The Study of Law


Law is a system of rules created by a community or government that regulates behavior and protects individual rights. Laws may be made by collective legislative action, resulting in statutes, or by the executive, resulting in decrees and regulations, or through precedent established by judges (normally in common law jurisdictions). A legal system may also incorporate a constitution that codifies the rights of citizens.

The main goals of laws are to keep the peace, maintain social order, preserve property rights, and allow for peaceful political change. A nation’s laws can be influenced by its history of war and peace, its culture, and the political structure that allows for the making and enforcement of laws.

Laws can be categorized in different ways, but the three core subjects are administrative law; civil procedure; and criminal law. Administrative law encompasses the rules that govern the administration of a government; civil procedure involves resolving disputes between citizens; and criminal law refers to a citizen’s right to a fair trial or hearing. Other topics within the law include labour law, which focuses on the tripartite relationship between worker, employer and trade union; maritime law, which covers a country’s rights and duties with respect to ships and shipping; and medical jurisprudence.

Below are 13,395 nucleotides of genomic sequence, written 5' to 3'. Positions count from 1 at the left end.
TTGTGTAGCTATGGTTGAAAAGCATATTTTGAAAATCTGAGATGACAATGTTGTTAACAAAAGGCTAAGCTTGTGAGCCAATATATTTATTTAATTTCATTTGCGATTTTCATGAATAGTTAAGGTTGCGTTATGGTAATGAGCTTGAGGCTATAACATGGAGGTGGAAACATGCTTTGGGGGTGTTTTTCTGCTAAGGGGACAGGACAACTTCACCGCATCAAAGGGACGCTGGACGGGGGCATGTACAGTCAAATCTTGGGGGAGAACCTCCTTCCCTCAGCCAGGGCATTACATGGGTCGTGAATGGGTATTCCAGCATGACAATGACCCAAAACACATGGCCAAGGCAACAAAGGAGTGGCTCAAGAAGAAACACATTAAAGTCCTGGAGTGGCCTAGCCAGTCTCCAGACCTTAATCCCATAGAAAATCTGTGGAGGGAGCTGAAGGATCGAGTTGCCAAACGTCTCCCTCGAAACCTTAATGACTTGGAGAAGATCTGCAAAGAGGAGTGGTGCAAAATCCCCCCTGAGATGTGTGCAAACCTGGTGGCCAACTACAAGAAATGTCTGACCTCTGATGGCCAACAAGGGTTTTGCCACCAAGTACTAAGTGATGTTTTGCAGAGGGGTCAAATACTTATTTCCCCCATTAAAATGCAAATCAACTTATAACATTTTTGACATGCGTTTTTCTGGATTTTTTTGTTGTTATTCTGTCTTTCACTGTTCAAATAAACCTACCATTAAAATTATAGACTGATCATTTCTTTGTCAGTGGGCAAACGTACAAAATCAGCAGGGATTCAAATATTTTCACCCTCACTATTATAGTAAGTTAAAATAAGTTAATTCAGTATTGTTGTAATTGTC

The study of law is also important in determining its philosophical foundations and the methods of its implementation. The philosophy of law encompasses a broad range of topics, such as the idea of natural law and natural rights.

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